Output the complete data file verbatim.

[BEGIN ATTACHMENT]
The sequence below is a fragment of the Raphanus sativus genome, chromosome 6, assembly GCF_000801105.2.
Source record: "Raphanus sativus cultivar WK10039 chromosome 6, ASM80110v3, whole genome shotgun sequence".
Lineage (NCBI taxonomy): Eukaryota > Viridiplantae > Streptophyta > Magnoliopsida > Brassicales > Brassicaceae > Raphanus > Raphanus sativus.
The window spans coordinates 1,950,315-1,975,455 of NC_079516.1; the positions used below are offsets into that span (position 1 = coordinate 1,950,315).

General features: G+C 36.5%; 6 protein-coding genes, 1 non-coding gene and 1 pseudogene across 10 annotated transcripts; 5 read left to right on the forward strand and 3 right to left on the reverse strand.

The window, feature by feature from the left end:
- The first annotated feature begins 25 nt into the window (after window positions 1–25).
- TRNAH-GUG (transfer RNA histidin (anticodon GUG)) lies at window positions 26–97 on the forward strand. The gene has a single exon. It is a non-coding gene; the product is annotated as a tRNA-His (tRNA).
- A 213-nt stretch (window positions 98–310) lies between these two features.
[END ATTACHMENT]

The sequence below is a fragment of the Raphanus sativus genome, chromosome 6, assembly GCF_000801105.2.
Source record: "Raphanus sativus cultivar WK10039 chromosome 6, ASM80110v3, whole genome shotgun sequence".
Lineage (NCBI taxonomy): Eukaryota > Viridiplantae > Streptophyta > Magnoliopsida > Brassicales > Brassicaceae > Raphanus > Raphanus sativus.
The window spans coordinates 1,950,315-1,975,455 of NC_079516.1; the positions used below are offsets into that span (position 1 = coordinate 1,950,315).

General features: G+C 36.5%; 6 protein-coding genes, 1 non-coding gene and 1 pseudogene across 10 annotated transcripts; 5 read left to right on the forward strand and 3 right to left on the reverse strand.

The window, feature by feature from the left end:
- The first annotated feature begins 25 nt into the window (after window positions 1–25).
- TRNAH-GUG (transfer RNA histidin (anticodon GUG)) lies at window positions 26–97 on the forward strand. The gene has a single exon. It is a non-coding gene; the product is annotated as a tRNA-His (tRNA).
- A 213-nt stretch (window positions 98–310) lies between these two features.